I recently received information about the Californian Coastal Sediment Management Workgroup. It involves a collaborative taskforce of state, federal (US Army Corps of Engineers) and local/regional entities, concerned about adverse impacts of coastal erosion and excess sedimentation. The group is using the concept of Regional Sediment Management (RSM) to augment or restore natural processes through the development of a coastal Sediment Master Plan (SMP).
Their website notes that currently the group’s main thrust is for SMP development through regionally-based RSM strategy plans. Such plans will “identify how governance, outreach and technical approaches can support beneficial use of sediment resources within that region without causing environmental degradation or public nuisance”. They make the important point that sediment is an “integral component of the coastal ecosystem, representing a public good that must be managed to provide for quality of life, natural resource protection, and economic sustainability” . And critically they add: “coordinated beneficial use of sediment resources within a regional context augments natural processes while simultaneously addressing sediment imbalances”. What wonderful words; what grand aspirations!
Australia has benefitted in the past from coastal research and policy development in California. For instance, the NSW Coastal Protection Act 1979 owes a lot to their 1976 coastal legislation. Research on coastal compartments by Davies in the 70s followed early work by Inman and others in California; and this is only a fraction of what we have gained from that US state and its institutions. But we have also been in a position to build on those studies and policies not just in past research but in recent actions involving state and federal governments.
I think the Californians would be interested in the way we have embedded the concept of Coastal Sediment Compartments in the new NSW Coastal Management Act 2016 (see Section 16 and Schedule 1). Here for the first time in legislation to my knowledge, a government has recognised the importance of sediment movements between local councils in coastal management. New CMPs in NSW will require councils on the open coast to talk to each other on the implications of sediments pathways from sources to sinks. Guided by the new Manual, they will seek to achieve that which the Californian Group is discussing. It is a grand vision for NSW.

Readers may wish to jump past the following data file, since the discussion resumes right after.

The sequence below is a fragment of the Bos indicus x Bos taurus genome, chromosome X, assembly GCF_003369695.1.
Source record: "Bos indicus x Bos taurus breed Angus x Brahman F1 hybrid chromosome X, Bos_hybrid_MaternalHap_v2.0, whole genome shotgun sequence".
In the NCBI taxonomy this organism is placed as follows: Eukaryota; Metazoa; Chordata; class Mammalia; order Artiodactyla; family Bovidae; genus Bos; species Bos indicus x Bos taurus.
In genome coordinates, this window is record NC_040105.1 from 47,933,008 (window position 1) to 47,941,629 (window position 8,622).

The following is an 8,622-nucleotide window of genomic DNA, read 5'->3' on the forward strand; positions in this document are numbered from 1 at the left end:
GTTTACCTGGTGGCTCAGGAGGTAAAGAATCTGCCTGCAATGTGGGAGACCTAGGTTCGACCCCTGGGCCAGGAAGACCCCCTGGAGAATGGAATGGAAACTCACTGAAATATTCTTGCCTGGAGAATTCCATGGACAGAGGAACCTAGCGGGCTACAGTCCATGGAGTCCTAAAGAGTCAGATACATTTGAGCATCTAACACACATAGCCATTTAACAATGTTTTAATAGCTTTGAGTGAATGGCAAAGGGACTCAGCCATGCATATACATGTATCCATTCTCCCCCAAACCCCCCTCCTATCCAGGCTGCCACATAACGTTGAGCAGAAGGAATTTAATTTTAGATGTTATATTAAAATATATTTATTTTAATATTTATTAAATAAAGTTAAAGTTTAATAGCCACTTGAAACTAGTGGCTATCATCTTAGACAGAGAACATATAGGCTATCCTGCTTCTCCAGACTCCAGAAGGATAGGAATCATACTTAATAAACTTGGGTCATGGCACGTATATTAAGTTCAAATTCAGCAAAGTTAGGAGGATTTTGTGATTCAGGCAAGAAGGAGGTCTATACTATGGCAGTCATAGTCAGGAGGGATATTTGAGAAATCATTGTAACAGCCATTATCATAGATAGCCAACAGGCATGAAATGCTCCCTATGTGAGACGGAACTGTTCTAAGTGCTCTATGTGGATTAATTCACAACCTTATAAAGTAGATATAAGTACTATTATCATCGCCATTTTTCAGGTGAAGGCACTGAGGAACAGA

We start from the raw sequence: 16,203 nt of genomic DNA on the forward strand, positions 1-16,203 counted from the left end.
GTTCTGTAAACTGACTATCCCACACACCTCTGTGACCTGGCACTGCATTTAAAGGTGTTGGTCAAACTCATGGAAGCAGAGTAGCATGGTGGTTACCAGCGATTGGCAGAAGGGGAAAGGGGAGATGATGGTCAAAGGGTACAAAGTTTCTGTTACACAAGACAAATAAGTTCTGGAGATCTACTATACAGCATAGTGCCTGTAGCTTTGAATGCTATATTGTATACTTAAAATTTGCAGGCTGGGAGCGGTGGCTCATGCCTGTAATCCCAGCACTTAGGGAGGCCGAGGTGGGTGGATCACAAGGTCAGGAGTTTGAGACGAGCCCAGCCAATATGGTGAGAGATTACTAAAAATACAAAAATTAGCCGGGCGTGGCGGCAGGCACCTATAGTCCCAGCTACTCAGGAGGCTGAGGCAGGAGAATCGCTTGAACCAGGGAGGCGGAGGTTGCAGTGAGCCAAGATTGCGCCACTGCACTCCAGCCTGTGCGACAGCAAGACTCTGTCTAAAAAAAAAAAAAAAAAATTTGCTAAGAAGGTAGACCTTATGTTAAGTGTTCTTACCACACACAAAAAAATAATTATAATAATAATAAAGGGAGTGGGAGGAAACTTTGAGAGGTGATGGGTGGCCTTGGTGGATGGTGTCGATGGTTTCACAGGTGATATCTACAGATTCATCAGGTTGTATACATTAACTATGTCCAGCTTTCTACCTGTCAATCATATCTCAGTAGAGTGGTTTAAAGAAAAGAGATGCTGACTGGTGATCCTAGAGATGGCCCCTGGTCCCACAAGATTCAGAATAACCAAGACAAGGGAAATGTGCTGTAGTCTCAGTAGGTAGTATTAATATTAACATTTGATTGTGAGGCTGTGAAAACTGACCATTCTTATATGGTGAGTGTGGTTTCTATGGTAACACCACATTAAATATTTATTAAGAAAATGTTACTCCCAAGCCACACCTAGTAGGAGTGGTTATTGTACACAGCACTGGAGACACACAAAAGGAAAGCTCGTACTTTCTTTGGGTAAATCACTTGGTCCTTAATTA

At a national level, NCCARF through CoastAdapt has presented the Shoreline Explorer tool. This embraces a description of 359 coastal sediment compartments at the secondary scale. This task followed a set of pilot studies undertaken by Damara in WA and WRL in NSW and work undertaken by Geoscience Australia on the division of the Australian coast into geographic units at different scales. Recently, Colin Woodroffe, Andy Short, Chris Sharples, Ian Eliot, Matt Eliot, Nick Harvey, Dave Rissik and myself completed a paper for submission to an international journal on our work as a team in assisting this national project. It highlights the value of examining geomorphic contexts for sediment movements that will assist decision-makers better understand how shorelines and coastal habitats will respond under climate change. We are keen to demonstrate internationally the scale and scope of this project and its potential value in coastal planning and management.
What is heartening is to see how different collaborative groups are working to a common cause. The British have demonstrated what they term the littoral cell approach to the development of Shoreline Management Plans. What we hear from California is another expressing of how important it is to understand sediment dynamics. And in Australia we are now in a position to also build on the science and incorporate it into policy and management of our precious coastal resources.
Words by Prof Bruce Thom. Please respect Bruce Thom’s thoughts and reference where appropriately: (c) ACS, 2017, posted 23 July 2017, for correspondence about this blog post please email email@example.com